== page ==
Well, here we are again. It seems like every year I end up eulogizing Community, only to have it defy death and come back again – such as it was during the gas leak year. Alas, this year saw the final nail driven into the coffin of Greendale Community College. NBC has sent Community off to the remedial Spanish class in the sky. Instead of #SixSeasonsandaMovie, we got ninety-seven episodes, and most of them were good. And I think that’s okay.

That said, if you asked me how I felt about this on Friday, then you would have been treated to all the righteous indignation that I could muster.

How dare NBC cancel the smartest comedy on television?

Fuck the tasteless, classless, Republican rabble of middle America for their dominion over focus groups, test audiences, and a broken ratings system.

Why do we live in a world where the nerdspolitation of Big Bang Theory gets picked up for three seasons and Community gets cancelled in favour of America’s Fattest Fatties (aka The Biggest Loser)?

Sufficed to say, I was angry.

I know things end. I know nothing lasts forever (except Days of our Lives), and I know that ninety-seven episodes is about seventy-two more episodes than some NBC executives wanted to give Community after its first season. Be that as it may, until this morning I had a version of this post ready to go that was all fire and vitriol. Then I chanced upon Dan Harmon’s blog. Though his whole post on Community’s cancellation and potential future is worth reading, here are the two paragraphs that have Harmon speaking to fans about what they can do to help keep Greendale alive in the interim.

I honestly think you can totally sit back and relax for this chapter. I know you don’t feel relaxed but I mean you don’t have to worry that someone on this planet isn’t aware of this show’s value to its audience. There are actually astronauts on a space station right now saying “we get it, you love Community” in Chinese. You have done your thing.

If you want to know the God’s honest truth, part of my “eh” was coming from the unsettling thought of your passion for campaigns being once again exploited by this rather unfair, somewhat backward system, one that now treats you like it’s your responsibility to keep a show alive, like a corporation is doing you a favor by feeding you low grade opiate through a regulated tube. Like you owe them an apology when they can’t measure or monetize you to their satisfaction. You deserve better. I love you guys, and at its best, Community is me saying that over and over again, saying let’s get less mad at ourselves and each other and more mad at the inhuman systems that keep us down and divided. “Maybe it should have said less of that and more jokes.” Shut up, voice of my grade school principal that also coached and umpired softball because shrieking “steeeeeeerike” at children was his sole recourse to virility.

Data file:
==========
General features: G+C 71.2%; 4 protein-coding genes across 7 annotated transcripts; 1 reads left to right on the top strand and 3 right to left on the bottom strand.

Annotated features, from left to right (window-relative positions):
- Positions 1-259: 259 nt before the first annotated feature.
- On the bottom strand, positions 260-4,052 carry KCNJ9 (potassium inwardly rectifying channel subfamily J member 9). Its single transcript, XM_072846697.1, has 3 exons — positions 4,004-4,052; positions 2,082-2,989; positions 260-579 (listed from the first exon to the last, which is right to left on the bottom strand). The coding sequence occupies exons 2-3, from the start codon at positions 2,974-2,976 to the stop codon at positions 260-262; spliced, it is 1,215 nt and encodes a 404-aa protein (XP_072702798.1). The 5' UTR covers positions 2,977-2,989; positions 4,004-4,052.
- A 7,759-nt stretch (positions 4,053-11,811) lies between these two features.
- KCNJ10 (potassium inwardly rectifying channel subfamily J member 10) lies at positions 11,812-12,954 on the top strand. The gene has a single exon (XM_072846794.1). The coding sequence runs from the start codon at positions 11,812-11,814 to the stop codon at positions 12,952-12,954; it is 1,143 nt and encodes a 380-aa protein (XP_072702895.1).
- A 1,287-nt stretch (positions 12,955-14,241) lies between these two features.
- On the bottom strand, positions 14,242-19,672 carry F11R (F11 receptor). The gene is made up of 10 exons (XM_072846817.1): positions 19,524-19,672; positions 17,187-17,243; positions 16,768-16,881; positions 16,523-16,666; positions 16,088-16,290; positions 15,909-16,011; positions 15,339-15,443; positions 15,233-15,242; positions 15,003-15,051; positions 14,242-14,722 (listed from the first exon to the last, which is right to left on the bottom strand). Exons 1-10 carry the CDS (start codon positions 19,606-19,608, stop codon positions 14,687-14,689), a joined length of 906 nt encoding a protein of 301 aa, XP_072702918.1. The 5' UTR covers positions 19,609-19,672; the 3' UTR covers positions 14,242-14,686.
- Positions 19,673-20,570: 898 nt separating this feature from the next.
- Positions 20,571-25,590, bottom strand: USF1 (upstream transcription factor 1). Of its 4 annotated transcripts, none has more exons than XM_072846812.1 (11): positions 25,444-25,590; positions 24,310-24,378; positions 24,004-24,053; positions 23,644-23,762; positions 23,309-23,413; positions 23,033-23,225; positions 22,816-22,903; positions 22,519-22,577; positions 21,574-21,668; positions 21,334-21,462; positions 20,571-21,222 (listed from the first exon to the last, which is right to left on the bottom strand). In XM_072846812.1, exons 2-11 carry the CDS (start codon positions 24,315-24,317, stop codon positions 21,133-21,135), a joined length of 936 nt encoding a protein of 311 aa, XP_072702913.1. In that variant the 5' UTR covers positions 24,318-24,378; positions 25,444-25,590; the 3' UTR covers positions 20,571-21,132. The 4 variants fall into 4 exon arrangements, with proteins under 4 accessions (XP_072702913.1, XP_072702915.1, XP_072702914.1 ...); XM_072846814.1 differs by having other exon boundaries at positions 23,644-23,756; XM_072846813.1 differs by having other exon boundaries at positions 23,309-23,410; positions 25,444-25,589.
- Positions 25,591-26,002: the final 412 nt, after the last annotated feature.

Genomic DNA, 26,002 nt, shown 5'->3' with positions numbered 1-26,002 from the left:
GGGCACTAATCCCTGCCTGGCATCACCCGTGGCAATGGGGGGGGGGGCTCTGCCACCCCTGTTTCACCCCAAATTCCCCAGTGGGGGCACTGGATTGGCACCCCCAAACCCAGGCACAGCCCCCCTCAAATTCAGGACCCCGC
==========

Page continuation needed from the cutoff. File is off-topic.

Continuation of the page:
Ladies and gentlemen, Dan Harmon just gave us the Winger Speech to end all Winger Speeches.

One of the things that is most alienating about fandom is the fact that it so often seems like people screaming into the void. Business almost always trumps fan sentiment, yet fans yell in the hope that if they can harmonize all of their voices, things will change their way; as if there is some magic brown noise where audience outrage will trump lackluster ratings. I suppose the worst part is that every once in a while the screaming works, which then gives us all a sense of false hope for the next time something goes wrong. Sure, fan outrage brought Jericho back for a final season, but how did that work out for Stargates Atlantis and Universe? Fans still scream about Firefly, but a second season of that is probably never going to happen.

We scream because if the suits know just how much we love something, we can appeal to their humanity, and they’ll give us more of the thing that we built a community around. Except maybe there is no humanity in the entertainment industry, save for what Dan Harmon gave us on his blog: a few words to let us know that we have been heard.

Harmon’s words are validation to all of Community’s fans for the blog posts and rants to friends who are tired of hearing about the weird meta show that is television shoved up its own ass. As someone who did more than his fair share of crowing about Community’s genius, there is peace to be found in knowing that as part of the larger voice of Community fans, who from time to time took over Twitter with our hashtags and in-jokes, I was heard.

Community might be gone, but so long as there is Hulu, Netflix, and DVDs, its subversion of the entertainment industry and its commentary on the simplistic tropes of film and television – a commentary which, without trying to sell us anything, tells the audience that they deserve better than what is out there – will go on.

And I can live with that.